In part 1 of this conversation, Dr. Oskouei and I take a deep dive into biosimilar-to-biosimilar switching, a potentially confusing topic that will grow in importance within the next couple of years. (Note: See also the BR&R post on a new study released this week on the safety of biosimilar-to-biosimilar switching—S.M.)
Stanton Mehr, Content Director, BR&R: Welcome, Sonia! This topic is certainly a favorite of mine, because very few people take the time to consider it fully. You brought it up at a biosimilars meeting in Boston in late June, and I thought this would be a good time to give it some visibility. So, let’s do our best to clearly differentiate, first of all, what we mean by “biosimilar-to-biosimilar switching.” How’s this different from automatic substitution, where we are switching to a biosimilar from a reference product?
Sonia Oskouei, PharmD: When we refer to biosimiliar-to-biosimilar switching, we’re talking about a scenario where multiple biosimilars are available for the same reference product. This is a very real scenario today in several drug categories. The patient may be initially prescribed a reference biologic and is then moved to Biosimilar A, and then the biosimilar-to-biosimilar switch would be to Biosimilar B for that same reference product. On the other hand, a new patient may first be prescribed a biosimilar and then they switch to another biosimilar for the same reference product.
BR&R: Let’s bring this scenario to ground level and consider the case of Mr. Jones. He’s been using the infliximab reference product Remicade® for many years to treat an autoimmune condition. Last year, his health plan decided to cover the biosimilar Inflectra® (and excluded Remicade); his provider did not object to the switch. This year, Mr. Jones changed health plans, but the new plan only covers the newest biosimilar, Avsola®. He will have to switch from one biosimilar to another. This is not an uncommon occurrence.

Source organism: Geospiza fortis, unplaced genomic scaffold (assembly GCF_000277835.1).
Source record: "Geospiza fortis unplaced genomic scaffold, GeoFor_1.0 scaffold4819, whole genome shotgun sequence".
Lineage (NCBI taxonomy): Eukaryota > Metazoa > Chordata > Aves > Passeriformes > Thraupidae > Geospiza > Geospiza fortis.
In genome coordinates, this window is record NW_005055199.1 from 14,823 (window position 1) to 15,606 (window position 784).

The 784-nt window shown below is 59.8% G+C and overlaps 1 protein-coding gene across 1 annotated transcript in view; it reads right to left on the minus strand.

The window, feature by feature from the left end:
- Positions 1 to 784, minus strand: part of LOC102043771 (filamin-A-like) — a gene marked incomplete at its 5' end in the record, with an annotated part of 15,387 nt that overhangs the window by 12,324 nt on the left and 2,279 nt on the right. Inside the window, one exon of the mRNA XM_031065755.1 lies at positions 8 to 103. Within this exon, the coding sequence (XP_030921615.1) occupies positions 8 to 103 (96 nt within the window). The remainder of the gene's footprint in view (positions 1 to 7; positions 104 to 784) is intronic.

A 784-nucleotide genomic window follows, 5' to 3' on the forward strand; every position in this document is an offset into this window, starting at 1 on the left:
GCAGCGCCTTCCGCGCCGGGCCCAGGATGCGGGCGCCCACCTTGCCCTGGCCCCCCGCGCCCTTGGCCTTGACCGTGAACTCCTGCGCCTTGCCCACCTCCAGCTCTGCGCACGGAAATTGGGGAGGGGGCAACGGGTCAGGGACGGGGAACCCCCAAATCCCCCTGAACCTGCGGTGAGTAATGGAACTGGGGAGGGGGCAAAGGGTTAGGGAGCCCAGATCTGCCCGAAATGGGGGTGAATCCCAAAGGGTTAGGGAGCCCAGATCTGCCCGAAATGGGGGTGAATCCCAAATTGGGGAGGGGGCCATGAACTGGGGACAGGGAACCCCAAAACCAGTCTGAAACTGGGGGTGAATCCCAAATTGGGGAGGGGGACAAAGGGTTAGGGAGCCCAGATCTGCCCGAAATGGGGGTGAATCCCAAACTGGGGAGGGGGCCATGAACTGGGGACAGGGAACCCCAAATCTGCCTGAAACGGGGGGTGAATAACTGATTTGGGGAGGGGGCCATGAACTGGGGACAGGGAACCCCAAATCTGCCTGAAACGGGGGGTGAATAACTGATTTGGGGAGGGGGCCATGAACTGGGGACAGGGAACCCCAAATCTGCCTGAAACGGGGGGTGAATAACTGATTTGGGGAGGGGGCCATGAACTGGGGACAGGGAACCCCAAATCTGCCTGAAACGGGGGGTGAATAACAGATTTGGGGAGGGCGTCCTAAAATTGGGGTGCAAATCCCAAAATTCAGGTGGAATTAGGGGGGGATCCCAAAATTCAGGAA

However, in its technical definition of biosimilarity, the Food and Drug Administration (FDA) does not address the comparability of one biosimilar to another—only to the reference product. Therefore, from a regulatory standpoint, Biosimilar A and Biosimilar B are not biosimilar to each other. What are the implications of this?
Oskouei: You’re spot on from a regulatory standpoint. This gets to the question I asked at the conference. As it stands today, the FDA is not responsible for considering whether one biosimilar is biosimilar to another.
I would say that there is greater demand for data on this topic, particularly in the immunology space—your infliximab example, and next year with adalimumab, and soon after with ustekinumab, tocilizumab, etc.
Oncologists’ Comfort With Biosimilar-to-Biosimilar Switching
Oskouei: We’ve seen this scenario play out from payer-driven initiatives to prefer one drug over another, like you mentioned. This has already occurred in the oncology space, too. Oncologists have a high level of comfort; our latest market research show that the majority feel comfortable even switching between biosimilars.
BR&R: Are oncologists switching patients to a different biosimilar between treatment cycles?
Oskouei: Even within the same treatment cycle. That speaks to the clinical confidence that oncologists have with these agents.
Some practices are even monitoring quarter-to-quarter trends in average sales price in an effort to decide which drug (biosimilar or biologic) makes the most sense to use. That may result in some switching among biosimilars.